396.1 PA/10–2154

Telegraphic Summary by the United States Delegation1
First nine-power meeting opened Palais de Chaillot with nomination by Mendes-France of Eden as chairman and invitation of Ismay to attend.
Eden reported briefly on four-power meeting yesterday afternoon.2 He said agreement had been reached in principle on all points. He summarized Bonn convention on right to station forces in Germany and pointed out this would be signed at present meeting by three occupying powers and Federal Republic. However, it would be open for accession by other governments with forces in Germany.
Massigli reported results London working group on Brussels treaty listing unagreed points. These were decided as follows:
Title of Council would be “Council of Western European Union”.
At Spaak’s suggestion paragraph 4 of Article 4 of Protocol I will be reworded to provide that where no particular voting procedure is otherwise provided for the Council snail have power to decide whether it will vote by unanimity, qualified majority, or simple majority.
As a result of further suggestion by Spaak Article 5 of Protocol I will be revised to provide that Council shall make annual report to delegations of Brussels treaty powers to Consultative Assembly of Council of Europe on all its activities and in particular control of armaments. Martino suggested that Council should report to CSC Assembly and was supported by Adenauer. However, other Brussels Foreign Ministers opposed this suggestion and it was dropped. Objections mentioned included fact that CSC Assembly did not include UK and was based on principle of supra-nationality while Brussels treaty was association of sovereign states. It was agreed that parliamentary dels of Brussels treaty powers at Strasbourg would constitute separate assembly and not subcommittee of Council of Europe Assembly.
It was agreed to eliminate commission between Brussels Treaty Council and any subordinate bodies including Armaments Control Agency.
It was agreed to establish seven-power working group in London to deal with such problems as could be effectively handled between signing of Brussels documents and their ratification.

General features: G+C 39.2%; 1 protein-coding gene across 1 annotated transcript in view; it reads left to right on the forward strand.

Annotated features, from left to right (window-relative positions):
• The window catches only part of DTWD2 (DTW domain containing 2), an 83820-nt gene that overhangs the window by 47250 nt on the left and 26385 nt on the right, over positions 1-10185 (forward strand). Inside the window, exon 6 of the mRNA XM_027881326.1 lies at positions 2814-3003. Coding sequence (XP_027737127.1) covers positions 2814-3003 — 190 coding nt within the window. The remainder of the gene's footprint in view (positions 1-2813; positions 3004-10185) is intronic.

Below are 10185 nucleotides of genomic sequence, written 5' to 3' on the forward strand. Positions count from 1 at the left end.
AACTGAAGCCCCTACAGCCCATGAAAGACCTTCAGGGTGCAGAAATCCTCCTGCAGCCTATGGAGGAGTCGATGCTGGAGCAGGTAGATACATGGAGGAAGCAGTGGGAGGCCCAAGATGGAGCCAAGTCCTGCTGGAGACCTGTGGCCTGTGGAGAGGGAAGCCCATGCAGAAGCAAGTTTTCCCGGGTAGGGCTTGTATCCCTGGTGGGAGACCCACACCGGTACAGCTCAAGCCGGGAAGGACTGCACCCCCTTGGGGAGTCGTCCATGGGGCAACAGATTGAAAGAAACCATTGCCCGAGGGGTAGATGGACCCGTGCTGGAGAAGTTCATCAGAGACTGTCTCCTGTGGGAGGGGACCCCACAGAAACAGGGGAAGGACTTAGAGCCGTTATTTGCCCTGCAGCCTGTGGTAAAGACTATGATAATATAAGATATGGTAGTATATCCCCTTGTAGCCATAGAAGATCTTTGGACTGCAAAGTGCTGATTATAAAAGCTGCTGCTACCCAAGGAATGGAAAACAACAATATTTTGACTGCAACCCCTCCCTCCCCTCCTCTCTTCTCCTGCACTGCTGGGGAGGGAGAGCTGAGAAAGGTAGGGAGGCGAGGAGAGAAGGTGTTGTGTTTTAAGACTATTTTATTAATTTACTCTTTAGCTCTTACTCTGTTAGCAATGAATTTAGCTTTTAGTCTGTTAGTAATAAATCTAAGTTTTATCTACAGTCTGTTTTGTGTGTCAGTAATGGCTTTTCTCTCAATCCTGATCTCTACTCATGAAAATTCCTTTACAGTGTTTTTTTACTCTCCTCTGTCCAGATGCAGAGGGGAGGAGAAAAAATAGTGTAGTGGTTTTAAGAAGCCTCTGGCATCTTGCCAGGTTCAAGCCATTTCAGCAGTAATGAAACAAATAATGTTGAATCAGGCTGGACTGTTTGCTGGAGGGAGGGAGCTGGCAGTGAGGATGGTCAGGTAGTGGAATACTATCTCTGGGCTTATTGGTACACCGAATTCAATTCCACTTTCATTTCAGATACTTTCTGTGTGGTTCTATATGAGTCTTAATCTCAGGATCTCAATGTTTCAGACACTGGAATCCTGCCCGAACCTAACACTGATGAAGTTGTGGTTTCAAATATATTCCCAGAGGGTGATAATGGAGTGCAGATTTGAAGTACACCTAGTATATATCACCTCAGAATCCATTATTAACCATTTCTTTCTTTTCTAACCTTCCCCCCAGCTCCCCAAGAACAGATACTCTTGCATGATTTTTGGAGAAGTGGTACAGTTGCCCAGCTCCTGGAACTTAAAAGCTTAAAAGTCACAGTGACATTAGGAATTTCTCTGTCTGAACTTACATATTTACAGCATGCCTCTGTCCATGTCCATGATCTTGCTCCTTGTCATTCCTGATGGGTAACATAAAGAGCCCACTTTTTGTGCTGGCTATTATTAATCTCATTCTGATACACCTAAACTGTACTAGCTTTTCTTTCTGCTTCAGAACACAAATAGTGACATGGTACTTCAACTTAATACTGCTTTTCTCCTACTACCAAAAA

It was agreed that expenditures of Brussels Treaty Organization would be met by dividing them into five equal parts—UK, France, Germany, Italy and Benelux.
Secretary pointed out that US had interest in relations between Brussels treaty organization and NATO and proposed addition of following text: “Recognizing the undesirability of duplicating the military staffs of NATO, the Council and its agency will rely on the appropriate military authorities of NATO for information and advice on military matters.” It was agreed to add this language to Article 3 of first protocol.
It was agreed that Armaments Control Agency should be located in Paris but that permanent headquarters of Brussels Treaty Organization would continue in London.

Steel then reported results of Paris working group on Brussels, again listing unagreed points.3 There followed rather intense discussion between Adenauer and Mendes-France of table-listing maximum force levels. Adenauer pointed out that table as submitted by working group resulted in manpower totals for France and Italy [that] were considerably higher than those for Germany. He argued that effective manpower ceilings were more important than ceilings on number of divisions which should be subject to modification as military requirements changed and proposed deleting division ceilings and substituting manpower figures tabled by each country at first meeting of working group which would provide 585, 000 for French and 500, 000 for Germany. Mendes-France pointed out that problem was to set maximum force limits and not to forecast forces which countries would actually raise. He argued that requirements for flexibility were met better by formula in working group table than by ceiling on manpower. He urged Adenauer to withdraw his proposal in view of very delicate nature of this question. Eden then proposed formula whereby Germany would be limited to forces provided in Paris treaty and other countries would be limited to forces agreed in 54 AR. He then suggested adjournment for lunch to give Ministers time to consider difficult problem.

  1. Transmitted to the Department of State in telegram Secto 7, Oct. 21, and repeated to London, Bonn, Rome, Brussels, The Hague, Luxembourg, and Ottawa. A 46-page verbatim record of this meeting is in the Conference files, lot 60 D 627, CF 390. The list of principal participants, not provided in the source text, was taken from the verbatim record.
  2. For a telegraphic summary of the first meeting of the Four-Power Conference on Oct. 20, see p. 1408.
  3. The document under reference is NPC/Paris–D/2 of Oct. 19, not printed, which contained the drafts of the four protocols to the Brussels Treaty under consideration by the Nine-Power Conference. The first protocol was drafted by the Brussels Treaty Working Group in London, while the last three were written by the Brussels Treaty Working Party in Paris and approved by the Paris Steering Group. Protocol II was circulated separately because of its security classification. The texts of NPC/Paris–D/2, its addendum (Protocol II), and NPC/Paris–D/2 (Final) as approved on Oct. 22 are in the Conference files, lot 60 D 627, CF 391. For the final texts of the four protocols, as they were included in the Paris Agreements, see p. 1441.